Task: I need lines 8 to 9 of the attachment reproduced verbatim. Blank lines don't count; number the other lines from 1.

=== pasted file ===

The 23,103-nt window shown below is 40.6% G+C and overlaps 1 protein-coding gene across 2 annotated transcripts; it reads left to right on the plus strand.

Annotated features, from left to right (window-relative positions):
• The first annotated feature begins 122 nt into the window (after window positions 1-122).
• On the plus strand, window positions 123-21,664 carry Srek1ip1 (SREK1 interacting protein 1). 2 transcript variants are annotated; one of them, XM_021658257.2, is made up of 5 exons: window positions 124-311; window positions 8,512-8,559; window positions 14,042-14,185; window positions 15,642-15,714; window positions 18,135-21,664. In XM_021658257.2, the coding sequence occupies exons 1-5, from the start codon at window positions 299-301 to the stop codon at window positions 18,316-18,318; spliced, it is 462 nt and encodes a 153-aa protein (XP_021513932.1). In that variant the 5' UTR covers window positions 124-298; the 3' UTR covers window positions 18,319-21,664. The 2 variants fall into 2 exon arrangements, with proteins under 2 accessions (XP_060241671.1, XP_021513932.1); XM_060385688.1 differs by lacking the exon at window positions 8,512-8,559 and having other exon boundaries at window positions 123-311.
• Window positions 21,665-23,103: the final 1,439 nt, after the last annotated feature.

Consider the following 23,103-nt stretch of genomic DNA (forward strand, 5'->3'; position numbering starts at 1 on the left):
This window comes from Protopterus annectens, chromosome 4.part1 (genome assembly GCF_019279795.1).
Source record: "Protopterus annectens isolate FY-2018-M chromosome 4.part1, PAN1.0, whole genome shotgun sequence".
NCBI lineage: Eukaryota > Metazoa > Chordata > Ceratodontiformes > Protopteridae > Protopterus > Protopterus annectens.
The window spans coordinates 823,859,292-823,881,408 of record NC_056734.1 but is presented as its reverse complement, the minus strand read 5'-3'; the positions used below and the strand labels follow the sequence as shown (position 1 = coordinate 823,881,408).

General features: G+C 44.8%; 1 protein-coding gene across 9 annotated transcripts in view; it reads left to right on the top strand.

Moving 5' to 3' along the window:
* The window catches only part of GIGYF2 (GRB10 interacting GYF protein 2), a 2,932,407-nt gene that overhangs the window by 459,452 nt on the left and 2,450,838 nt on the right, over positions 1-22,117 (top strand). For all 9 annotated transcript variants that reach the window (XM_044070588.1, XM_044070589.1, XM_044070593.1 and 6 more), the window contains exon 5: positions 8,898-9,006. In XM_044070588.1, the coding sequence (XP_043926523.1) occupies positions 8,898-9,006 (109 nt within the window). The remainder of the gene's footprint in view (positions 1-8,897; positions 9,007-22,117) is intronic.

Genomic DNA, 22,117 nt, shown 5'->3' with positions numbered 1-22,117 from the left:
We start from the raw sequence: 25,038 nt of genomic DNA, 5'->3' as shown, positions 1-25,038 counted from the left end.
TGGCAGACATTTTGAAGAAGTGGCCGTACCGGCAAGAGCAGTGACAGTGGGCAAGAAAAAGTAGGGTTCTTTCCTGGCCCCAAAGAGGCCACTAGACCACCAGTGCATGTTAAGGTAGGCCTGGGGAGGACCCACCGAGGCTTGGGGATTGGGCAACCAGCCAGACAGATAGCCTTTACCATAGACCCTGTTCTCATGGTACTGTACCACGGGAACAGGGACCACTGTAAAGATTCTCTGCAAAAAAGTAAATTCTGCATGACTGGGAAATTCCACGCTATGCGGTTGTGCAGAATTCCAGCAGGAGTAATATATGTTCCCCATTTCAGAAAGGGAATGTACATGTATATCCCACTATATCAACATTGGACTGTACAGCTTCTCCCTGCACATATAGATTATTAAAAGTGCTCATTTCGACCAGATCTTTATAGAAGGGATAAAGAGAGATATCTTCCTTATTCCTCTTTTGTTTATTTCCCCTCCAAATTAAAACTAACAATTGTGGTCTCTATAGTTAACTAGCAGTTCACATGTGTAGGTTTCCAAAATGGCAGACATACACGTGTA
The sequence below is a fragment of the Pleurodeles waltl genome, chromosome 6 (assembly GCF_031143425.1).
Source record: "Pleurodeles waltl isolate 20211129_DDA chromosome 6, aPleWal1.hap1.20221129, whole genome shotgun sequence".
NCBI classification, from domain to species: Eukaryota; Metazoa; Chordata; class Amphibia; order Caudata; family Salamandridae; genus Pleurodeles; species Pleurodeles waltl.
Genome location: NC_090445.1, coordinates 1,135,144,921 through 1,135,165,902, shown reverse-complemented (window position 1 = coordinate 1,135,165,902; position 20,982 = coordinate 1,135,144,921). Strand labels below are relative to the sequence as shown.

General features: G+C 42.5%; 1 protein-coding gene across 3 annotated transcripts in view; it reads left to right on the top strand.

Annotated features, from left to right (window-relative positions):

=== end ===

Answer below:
Source record: "Protopterus annectens isolate FY-2018-M chromosome 4.part1, PAN1.0, whole genome shotgun sequence".
NCBI lineage: Eukaryota > Metazoa > Chordata > Ceratodontiformes > Protopteridae > Protopterus > Protopterus annectens.